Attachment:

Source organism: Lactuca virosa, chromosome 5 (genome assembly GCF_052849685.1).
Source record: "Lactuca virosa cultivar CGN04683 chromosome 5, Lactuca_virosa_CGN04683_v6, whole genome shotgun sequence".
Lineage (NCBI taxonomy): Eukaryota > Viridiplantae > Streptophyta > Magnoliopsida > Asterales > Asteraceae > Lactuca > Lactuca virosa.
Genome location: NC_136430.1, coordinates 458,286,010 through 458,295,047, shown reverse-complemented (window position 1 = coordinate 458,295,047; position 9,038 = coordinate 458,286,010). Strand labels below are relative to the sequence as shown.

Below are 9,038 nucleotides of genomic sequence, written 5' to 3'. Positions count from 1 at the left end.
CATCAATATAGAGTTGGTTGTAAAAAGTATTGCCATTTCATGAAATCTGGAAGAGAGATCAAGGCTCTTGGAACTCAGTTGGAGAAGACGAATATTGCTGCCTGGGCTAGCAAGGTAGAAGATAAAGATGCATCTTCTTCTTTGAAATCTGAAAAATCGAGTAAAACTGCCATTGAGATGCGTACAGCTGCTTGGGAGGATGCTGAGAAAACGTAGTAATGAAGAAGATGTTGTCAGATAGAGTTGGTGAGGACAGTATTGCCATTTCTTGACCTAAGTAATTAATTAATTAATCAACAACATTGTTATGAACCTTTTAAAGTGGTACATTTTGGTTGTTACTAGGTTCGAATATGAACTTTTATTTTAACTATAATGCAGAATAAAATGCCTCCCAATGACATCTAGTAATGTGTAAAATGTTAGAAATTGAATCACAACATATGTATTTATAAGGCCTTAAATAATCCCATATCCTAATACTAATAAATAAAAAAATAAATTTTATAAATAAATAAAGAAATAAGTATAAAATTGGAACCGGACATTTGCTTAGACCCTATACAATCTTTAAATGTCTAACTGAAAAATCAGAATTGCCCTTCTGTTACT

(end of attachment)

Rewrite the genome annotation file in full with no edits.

Source organism: Lactuca virosa, chromosome 5 (genome assembly GCF_052849685.1).
Source record: "Lactuca virosa cultivar CGN04683 chromosome 5, Lactuca_virosa_CGN04683_v6, whole genome shotgun sequence".
Lineage (NCBI taxonomy): Eukaryota > Viridiplantae > Streptophyta > Magnoliopsida > Asterales > Asteraceae > Lactuca > Lactuca virosa.
Genome location: NC_136430.1, coordinates 458,286,010 through 458,295,047, shown reverse-complemented (window position 1 = coordinate 458,295,047; position 9,038 = coordinate 458,286,010). Strand labels below are relative to the sequence as shown.

Below are 9,038 nucleotides of genomic sequence, written 5' to 3'. Positions count from 1 at the left end.
CATCAATATAGAGTTGGTTGTAAAAAGTATTGCCATTTCATGAAATCTGGAAGAGAGATCAAGGCTCTTGGAACTCAGTTGGAGAAGACGAATATTGCTGCCTGGGCTAGCAAGGTAGAAGATAAAGATGCATCTTCTTCTTTGAAATCTGAAAAATCGAGTAAAACTGCCATTGAGATGCGTACAGCTGCTTGGGAGGATGCTGAGAAAACGTAGTAATGAAGAAGATGTTGTCAGATAGAGTTGGTGAGGACAGTATTGCCATTTCTTGACCTAAGTAATTAATTAATTAATCAACAACATTGTTATGAACCTTTTAAAGTGGTACATTTTGGTTGTTACTAGGTTCGAATATGAACTTTTATTTTAACTATAATGCAGAATAAAATGCCTCCCAATGACATCTAGTAATGTGTAAAATGTTAGAAATTGAATCACAACATATGTATTTATAAGGCCTTAAATAATCCCATATCCTAATACTAATAAATAAAAAAATAAATTTTATAAATAAATAAAGAAATAAGTATAAAATTGGAACCGGACATTTGCTTAGACCCTATACAATCTTTAAATGTCTAACTGAAAAATCAGAATTGCCCTTCTGTTACT